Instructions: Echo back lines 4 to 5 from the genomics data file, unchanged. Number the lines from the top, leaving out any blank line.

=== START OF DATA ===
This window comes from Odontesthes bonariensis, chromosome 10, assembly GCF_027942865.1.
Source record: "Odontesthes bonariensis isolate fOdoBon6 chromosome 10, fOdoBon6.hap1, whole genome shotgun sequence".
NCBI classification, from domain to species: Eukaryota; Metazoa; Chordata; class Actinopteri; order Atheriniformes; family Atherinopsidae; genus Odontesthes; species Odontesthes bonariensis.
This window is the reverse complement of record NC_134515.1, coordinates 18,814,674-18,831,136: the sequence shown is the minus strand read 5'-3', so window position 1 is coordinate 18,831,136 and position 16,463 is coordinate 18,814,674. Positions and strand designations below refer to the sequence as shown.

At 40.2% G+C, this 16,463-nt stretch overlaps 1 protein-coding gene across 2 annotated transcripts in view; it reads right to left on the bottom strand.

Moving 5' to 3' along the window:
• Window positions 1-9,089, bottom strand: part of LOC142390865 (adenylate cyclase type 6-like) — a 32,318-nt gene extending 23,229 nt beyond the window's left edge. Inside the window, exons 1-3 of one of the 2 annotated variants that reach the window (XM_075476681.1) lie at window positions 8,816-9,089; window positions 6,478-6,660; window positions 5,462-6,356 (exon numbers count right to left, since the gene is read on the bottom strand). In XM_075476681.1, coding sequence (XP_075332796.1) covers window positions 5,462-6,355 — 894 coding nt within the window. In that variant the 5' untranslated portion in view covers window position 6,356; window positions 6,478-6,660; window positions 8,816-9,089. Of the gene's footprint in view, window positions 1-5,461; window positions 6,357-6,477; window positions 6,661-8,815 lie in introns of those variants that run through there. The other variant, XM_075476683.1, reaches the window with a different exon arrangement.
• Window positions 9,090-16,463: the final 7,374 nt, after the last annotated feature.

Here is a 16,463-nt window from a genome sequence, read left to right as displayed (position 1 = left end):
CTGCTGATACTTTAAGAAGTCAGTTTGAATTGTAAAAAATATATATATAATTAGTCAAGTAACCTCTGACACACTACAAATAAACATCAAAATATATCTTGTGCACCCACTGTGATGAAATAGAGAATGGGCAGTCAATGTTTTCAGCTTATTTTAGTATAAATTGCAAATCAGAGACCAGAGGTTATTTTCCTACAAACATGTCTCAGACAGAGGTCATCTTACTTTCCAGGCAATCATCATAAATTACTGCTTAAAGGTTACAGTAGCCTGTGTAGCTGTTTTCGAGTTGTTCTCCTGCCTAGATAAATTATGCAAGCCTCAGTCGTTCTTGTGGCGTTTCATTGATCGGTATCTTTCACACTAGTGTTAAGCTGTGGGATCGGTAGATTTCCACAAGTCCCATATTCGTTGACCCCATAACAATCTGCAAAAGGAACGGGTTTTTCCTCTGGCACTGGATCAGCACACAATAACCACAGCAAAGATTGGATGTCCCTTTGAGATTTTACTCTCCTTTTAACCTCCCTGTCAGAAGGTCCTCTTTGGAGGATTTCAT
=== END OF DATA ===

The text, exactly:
This window is the reverse complement of record NC_134515.1, coordinates 18,814,674-18,831,136: the sequence shown is the minus strand read 5'-3', so window position 1 is coordinate 18,831,136 and position 16,463 is coordinate 18,814,674. Positions and strand designations below refer to the sequence as shown.

At 40.2% G+C, this 16,463-nt stretch overlaps 1 protein-coding gene across 2 annotated transcripts in view; it reads right to left on the bottom strand.